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Loan Fees and tax deductibility (and/or refinance)

Discussion in 'Accounting & Tax' started by JK200SX, 29th Feb, 2016.

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  1. JK200SX

    JK200SX Well-Known Member

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    2 Questions:

    Question 1: (Probably a simple question, but just want to be sure)
    Are IP loan discharge and refinance fees tax deductible? (ie as part of refinancing from 1 lender to another.)

    Question 2:
    I have one IP loan that is coming close to the end of the 5yr interest only period and I have the option of:

    1. the loan reverting to to P&I at a rate of 5.39%
    2. Continue the IO period for another 5 years and lock in at 4.73(1yr), 4.88(2yr), or 4.63(3yr).
    3. Look at refinancing to another lender. My broker is looking at Bankwest variable 4.39%, or can be locked in at 4.29% for 3 years.

    The question is , which option should I take up? My initial reaction would be to sway to option 3, but I then began thinking about the loan discharge fee (no break fee), and re-establishment fee with the other bank. Discharge from the existing bank will be somewhere around/under $1000, then there is the establishment of the new loan (and valuation etc), which could be ~$300-500?
    The loan amount in question is $360,000, so the saving going from 4.73% with existing lender to 4.29% with BW is $1584, yet the setup will cost somewhere the same?

    I suppose the real saving will be noticed in year 2 and 3...

    Am I missing something? What are your thought? Is it a good idea to refinance in this situation?

    Thanks in advance.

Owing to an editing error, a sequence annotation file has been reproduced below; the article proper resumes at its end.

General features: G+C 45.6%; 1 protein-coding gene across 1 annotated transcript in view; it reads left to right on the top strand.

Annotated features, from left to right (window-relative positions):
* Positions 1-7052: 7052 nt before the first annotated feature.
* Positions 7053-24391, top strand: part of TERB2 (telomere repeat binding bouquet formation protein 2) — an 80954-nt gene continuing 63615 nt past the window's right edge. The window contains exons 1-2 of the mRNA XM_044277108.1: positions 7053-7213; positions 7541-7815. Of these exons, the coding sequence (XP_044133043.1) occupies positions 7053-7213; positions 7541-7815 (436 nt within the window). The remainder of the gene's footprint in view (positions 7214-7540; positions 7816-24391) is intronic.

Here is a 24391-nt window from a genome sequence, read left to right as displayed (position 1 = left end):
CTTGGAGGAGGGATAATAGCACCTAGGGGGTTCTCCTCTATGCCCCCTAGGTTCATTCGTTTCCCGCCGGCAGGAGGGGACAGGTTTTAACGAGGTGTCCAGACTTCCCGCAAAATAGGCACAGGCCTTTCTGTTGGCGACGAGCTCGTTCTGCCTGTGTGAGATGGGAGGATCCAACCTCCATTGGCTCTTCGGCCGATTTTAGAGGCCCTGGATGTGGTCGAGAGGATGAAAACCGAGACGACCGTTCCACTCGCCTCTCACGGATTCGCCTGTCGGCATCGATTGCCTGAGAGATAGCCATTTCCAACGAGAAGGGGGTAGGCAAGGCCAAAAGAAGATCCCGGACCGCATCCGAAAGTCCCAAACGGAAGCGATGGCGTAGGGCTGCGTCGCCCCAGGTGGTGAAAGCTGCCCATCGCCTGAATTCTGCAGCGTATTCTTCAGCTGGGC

JK
     
  2. Jess Peletier

    Jess Peletier Mortgage Broker - Australia Wide Business Member

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    It's probably a good idea to refinance, but not to BW :)

    There are better deals than you've stated, and with better lenders.
     
  3. Rolf Latham

    Rolf Latham Inciteful (sic) Staff Member Business Plus Member

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    What is the LVR and what was the LVR at purchase?

    ta
    rolf
     
  4. JK200SX

    JK200SX Well-Known Member

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    Lvr at purchase was 80%. It would be about 72% now.
     
  5. JK200SX

    JK200SX Well-Known Member

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    J
    Jess,

    Who do you recommend?
     
  6. Jess Peletier

    Jess Peletier Mortgage Broker - Australia Wide Business Member

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    That depends on your circumstances but BW is not known for their investor friendly policy. Right now, CBA is a better option both policy and price wise. If you ask your broker today, they might be able to squeeze in 1.5% off the SVR pricing for you.
     
  7. JK200SX

    JK200SX Well-Known Member

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    Sorry, what's svr?
     
  8. Jess Peletier

    Jess Peletier Mortgage Broker - Australia Wide Business Member

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  9. Peter_Tersteeg

    Peter_Tersteeg Finance broker and strategist Business Member

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    Re: BankWest and cash out...

    BW is limited to 80% on investment loans, that's their first problem with cash out.

    They also want a detailed accounting of the purpose of the cash out, often accompanied by evidence, even for small amounts. This is a very conservative approach. Most lenders want an general overview of what you need the cash for within certain parameters.